The 14 best money management tips from real people's budgets

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4 Myths About Budgeting Your Money


Over the last few months, over a dozen readers from across the US have been generous enough to share their budgets with Business Insider.

From a 25-year-old with impressive financial management skills to a would-be retiree trying to figure out if he can afford to take the plunge, they all have something to teach the rest of us.

Here are some of the highlights.

Don't sweat the dollars and cents.

It doesn't matter exactly how much you spend, just how it relates to the amount you planned. Clarence Reed, a 57-year-old from Atlanta, Georgia, highlights any cell in his Excel spreadsheet that shows he's spent less than 75% or more than 125% of what he planned.

And if a few categories seem a little out of whack in a month, he doesn't drive himself crazy about it.

"I love to travel," he tells Business Insider. "I spend what I consider a reasonably high amount of money, but as long as the yearly number is within the realm, I'm perfectly OK. Boating is another bigger one: I do not care about it."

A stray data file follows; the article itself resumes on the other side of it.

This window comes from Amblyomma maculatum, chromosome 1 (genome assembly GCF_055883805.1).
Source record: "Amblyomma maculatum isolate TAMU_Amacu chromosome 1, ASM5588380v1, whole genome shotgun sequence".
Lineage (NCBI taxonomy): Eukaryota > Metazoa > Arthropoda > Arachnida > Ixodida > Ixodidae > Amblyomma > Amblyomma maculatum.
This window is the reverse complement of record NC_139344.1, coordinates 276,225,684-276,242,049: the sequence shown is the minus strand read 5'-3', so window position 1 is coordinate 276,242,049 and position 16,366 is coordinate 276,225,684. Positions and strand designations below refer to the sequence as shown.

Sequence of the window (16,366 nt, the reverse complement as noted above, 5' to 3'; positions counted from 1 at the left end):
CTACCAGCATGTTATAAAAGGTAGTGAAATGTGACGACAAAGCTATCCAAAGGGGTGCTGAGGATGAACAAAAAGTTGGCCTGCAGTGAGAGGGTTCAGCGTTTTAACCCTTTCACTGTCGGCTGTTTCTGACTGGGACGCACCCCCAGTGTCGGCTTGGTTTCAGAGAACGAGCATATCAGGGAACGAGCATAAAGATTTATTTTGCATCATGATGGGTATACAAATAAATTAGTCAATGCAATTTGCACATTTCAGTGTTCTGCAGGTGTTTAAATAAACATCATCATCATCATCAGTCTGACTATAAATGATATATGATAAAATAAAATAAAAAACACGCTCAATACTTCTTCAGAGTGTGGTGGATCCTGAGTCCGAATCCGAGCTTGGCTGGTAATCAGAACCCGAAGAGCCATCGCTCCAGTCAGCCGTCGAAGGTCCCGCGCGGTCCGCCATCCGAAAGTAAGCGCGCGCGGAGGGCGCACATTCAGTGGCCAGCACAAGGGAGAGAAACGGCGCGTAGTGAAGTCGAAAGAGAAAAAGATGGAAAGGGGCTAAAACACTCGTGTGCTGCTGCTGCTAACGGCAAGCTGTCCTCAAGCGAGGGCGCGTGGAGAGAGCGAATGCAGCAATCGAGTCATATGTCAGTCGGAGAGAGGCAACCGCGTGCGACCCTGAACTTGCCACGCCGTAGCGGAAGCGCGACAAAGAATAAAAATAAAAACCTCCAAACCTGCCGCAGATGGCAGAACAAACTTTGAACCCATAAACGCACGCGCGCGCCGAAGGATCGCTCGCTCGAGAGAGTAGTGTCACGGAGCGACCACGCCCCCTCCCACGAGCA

See Reed's budget.


Keep your budget in perspective.

Brett Schock, a 32-year-old father from Fort Worth, Texas, has two budgets: His real one, based on his actual income and spending, and his "happy budget," or how much he and his wife estimate they'd need to live a life that makes them happy.

In fact, the Schocks have started earning enough money — $142,000 a year before taxes — that their happy budget is more reality than dream.

"The 'happy budget' is more of a self-realization thing, because I've seen too many people who work themselves really hard for that little bit of extra money, and I don't know if it's worth it," Schock explains. "Right now things are pretty good — we feel like we've kind of made it."

See the Schocks' budget.


Start planning for retirement as soon as you can.

Ron Zahn explains that he and his wife Joan have been investing for retirement from "day one."

"In 1962, we started investing $25 a month into a mutual fund," he remembers. "Those investments, over time, allowed us to have resources in retirement, and I committed to not extracting more money than the required minimum distribution each month."

In retirement, the Zahns live comfortably on a little over $4,000 a month, and don't touch the bulk of their retirement savings.

See the Zahns' budget.

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